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Bikerumor Review: GoPro Hero Wide Angle Video Camera

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We’ve had the GoPro Wide HERO wide angle video camera on various trails, roads and rides for a few months.  The video above captures the highlights so you can see how the camera works in different riding conditions, night and day, road and mountain. It’s about 7:27 long, but shows most of the types of riding you’re likely to do with it.  It was edited in iMovie to add the intro, text and music, but the footage was not altered or color corrected in any way.

Overall, the GoPro Wide HERO performed very well and the footage came out pretty clean…good enough to make memories of your rides and show others how crazy fast you are.  We had a few nitpicks, but were generally pleased with it.  Hit ‘more’ to read the full review and see pics and specs…



GoPro makes a variety of cameras for everything from cycling to surfing to motorsports.  The Wide HERO is their wide-angle lens, which captures a broad 170º field of view.  The “Helmet” kit, which is what we reviewed, comes with the Wide HERO camera, a waterproof housing case, a variety of straps, mounts and clamps and USB/Video cable.  That bundle retails for $189.99.  If you already own a GoPro camera and mounts, you can get the Wide HERO with just the housing and cable for $139.99

GoPro also offers all manner of optional mounts, available separately to suit your intended use.  The camera has 16MB internal memory, but accepts a 2GB SD card (which we used) and can be hacked to accept up to a 4GB SDHC card with a download that’ll be available soon directly from GoPro.


The Wide HERO box was actually a tough nut to crack, which is a good thing for shop’s concerned with security.  It’s a bit big to stuff under a shirt, and there’s no way to get the camera out of the box without enough effort to attract attention.  Plus, the box itself makes a nice display case for the camera.


  • Resolution: 5 megapixel (2592×1944) photo, 512×384 video
  • Sensor: CMOS
  • Video Format: MJPEG, 30 fps, saved as .AVI file
  • Optics: glass lens, f/2.8 aperture, with ultra-wide 170º angle of view
  • Modes: video, standard photo, photo every 2 or 5 secs, 3x photo burst sequence, self timer, upside down photo/video flip
  • Exposure Control: auto
  • White Balance: auto
  • Self Timer: 10 seconds
  • Microphone: built-in with adjustable recording/input level
  • Audio Format: 8kHz, mono
  • Memory: 16 MB internal, expandable to 2GB with SD card (not included), expandable to 4GB with SDHC card (not included) via free software download from GoPro website—available soon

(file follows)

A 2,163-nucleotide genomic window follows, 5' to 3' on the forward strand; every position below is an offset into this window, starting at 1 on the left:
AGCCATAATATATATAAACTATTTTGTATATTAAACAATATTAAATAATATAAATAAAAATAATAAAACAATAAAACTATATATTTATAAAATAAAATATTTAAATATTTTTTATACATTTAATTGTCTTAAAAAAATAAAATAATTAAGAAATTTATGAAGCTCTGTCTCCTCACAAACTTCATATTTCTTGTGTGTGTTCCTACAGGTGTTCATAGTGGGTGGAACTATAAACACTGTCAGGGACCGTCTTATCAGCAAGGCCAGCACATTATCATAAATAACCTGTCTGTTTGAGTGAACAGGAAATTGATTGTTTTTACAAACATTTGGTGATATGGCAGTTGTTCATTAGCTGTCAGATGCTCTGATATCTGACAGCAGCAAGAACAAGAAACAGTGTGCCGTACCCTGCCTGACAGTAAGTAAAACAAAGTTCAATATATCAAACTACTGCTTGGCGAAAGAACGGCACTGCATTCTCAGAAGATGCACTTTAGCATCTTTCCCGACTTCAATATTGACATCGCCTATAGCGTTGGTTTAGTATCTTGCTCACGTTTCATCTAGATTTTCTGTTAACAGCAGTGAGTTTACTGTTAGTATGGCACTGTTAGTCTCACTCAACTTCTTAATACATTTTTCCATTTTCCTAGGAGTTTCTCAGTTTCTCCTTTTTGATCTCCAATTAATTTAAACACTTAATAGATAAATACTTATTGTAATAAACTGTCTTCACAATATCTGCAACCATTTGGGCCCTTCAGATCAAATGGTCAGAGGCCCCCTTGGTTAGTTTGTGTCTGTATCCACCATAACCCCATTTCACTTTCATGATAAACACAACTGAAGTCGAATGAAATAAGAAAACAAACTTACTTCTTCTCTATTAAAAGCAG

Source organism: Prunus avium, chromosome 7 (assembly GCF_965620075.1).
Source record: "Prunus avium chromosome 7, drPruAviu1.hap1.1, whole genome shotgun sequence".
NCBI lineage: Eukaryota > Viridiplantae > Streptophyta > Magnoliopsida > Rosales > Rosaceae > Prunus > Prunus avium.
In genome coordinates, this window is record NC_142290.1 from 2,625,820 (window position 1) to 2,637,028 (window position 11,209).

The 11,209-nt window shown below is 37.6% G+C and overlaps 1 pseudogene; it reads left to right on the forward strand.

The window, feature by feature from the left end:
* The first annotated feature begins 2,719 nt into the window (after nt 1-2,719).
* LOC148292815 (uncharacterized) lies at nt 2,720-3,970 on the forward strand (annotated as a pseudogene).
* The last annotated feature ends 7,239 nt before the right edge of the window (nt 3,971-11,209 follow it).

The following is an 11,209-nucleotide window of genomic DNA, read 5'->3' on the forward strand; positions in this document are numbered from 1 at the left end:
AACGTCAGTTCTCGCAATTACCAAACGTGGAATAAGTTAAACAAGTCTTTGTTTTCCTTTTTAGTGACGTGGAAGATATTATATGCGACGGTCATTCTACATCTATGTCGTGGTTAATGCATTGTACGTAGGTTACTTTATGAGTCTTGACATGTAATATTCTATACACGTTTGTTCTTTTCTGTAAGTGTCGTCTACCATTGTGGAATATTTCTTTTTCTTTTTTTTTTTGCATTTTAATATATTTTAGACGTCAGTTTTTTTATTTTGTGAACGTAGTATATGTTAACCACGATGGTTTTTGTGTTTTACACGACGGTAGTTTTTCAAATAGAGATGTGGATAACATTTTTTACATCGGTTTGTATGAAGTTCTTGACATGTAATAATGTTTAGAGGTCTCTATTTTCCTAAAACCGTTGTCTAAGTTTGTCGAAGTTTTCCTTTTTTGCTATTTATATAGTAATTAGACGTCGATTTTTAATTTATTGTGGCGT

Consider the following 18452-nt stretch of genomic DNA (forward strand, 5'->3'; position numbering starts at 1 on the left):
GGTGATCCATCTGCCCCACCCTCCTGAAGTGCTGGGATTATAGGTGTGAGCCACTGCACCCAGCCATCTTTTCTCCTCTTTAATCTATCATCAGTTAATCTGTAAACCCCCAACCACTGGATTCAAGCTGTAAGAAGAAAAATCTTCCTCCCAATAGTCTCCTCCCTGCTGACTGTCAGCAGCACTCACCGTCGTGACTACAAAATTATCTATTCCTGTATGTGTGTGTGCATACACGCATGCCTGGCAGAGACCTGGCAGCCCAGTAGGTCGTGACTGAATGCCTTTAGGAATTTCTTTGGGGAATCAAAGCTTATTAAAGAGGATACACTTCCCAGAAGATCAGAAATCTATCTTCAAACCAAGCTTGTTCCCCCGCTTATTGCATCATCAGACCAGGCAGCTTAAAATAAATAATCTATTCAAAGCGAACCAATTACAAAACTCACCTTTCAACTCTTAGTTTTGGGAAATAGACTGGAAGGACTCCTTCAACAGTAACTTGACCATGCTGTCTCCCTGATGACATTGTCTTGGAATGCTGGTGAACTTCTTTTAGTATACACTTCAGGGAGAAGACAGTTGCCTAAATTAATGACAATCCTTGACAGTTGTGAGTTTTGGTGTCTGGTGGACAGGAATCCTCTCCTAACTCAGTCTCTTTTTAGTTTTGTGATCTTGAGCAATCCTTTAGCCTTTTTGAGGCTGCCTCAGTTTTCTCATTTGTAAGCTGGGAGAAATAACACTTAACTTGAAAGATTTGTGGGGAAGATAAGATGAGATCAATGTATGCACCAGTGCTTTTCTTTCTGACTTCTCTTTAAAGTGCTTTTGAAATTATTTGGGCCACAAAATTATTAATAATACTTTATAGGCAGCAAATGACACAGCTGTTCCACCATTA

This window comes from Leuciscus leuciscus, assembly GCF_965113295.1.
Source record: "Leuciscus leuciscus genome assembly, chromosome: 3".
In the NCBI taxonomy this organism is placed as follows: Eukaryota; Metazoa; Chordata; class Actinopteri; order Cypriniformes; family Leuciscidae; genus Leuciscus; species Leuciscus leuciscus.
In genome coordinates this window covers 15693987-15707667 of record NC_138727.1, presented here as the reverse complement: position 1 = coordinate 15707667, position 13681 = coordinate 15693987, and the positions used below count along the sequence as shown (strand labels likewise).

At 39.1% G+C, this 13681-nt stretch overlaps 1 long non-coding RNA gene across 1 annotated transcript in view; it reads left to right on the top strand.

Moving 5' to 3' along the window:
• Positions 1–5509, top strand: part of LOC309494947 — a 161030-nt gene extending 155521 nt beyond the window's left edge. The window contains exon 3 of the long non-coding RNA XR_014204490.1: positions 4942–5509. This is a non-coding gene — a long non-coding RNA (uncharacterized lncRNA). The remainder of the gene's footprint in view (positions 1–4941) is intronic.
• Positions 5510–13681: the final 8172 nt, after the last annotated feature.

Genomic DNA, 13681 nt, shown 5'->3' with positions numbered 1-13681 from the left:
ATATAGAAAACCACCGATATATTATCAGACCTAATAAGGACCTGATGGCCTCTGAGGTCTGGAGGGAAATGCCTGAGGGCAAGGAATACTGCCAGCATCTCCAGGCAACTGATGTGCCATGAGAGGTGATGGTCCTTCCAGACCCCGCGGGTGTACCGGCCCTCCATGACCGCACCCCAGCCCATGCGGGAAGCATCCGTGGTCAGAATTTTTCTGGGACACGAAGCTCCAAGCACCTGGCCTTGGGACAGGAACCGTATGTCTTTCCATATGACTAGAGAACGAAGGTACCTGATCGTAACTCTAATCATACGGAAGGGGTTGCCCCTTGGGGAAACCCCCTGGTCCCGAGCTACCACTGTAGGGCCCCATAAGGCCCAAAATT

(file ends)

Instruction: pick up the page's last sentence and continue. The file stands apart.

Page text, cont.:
• Capacity: 56 minutes video (incl. audio) or 1,945 photos with optional 2GB SD card. 1hr 52min video (incl. audio) with optional 4GB SDHC card


gopro-hero-wide-bike1The mounts that come with the kit make it easy to mount to the handlebar or seatpost, and other thinner tubes on your bike (seat- and chainstays, etc.).  There are also super-sticky tabs that you can adhere to other parts of the frame, but it’s not likely those would come off clean.  For practical purposes, the sticky tabs are probably more intended for motorsports or for sticking to your full-face downhill helmet.

The waterproof housing is solid and keeps moisture out.  The pics above and below show the aftermath of a very wet ride in VA during which we got surprised by two sudden downpours.  The buttons are a bit small for pressing with full finger gloves on, but not impossible.  It does make a beep when it starts and the red light inside the viewfinder flashes to show it’s recording.  If you’re starting the footage from a standstill, it’s easy to be sure it’s running.  If you press the button while riding, just make sure you press it hard since you can’t really see the flashing light from the rear unless your head it at handlebar level.


We really only have two minor complaints with the system, and neither involve the video quality, which is really the most important reason why you’d buy this.  The first nitpick is the mounting brackets.  You’ve got to get them really, really, really tight to keep the camera from slipping down or sideways (which you can see during the night ride footage in the video).  Unless you’re Popeye, this means using a screwdriver or pliers to get them tight enough.  Although I didn’t get any scratches on my handlebar, the mount is hard plastic, which could potentially scratch the bars, which may be an issue with carbon if you overtighten them.

The second nitpick is the audio…or lack thereof.  The GoPro HERO has two audio settings, and neither one really picks anything worthwhile up from behind the waterproof housing.  The little dots to the right of the viewfinder in the photo above are the microphone holes, but there are no holes in the housing.  If you were never going to ride in the rain, you could drill out that part of the housing, but to be honest, your videos are going to be much more entertaining set to some music anyway.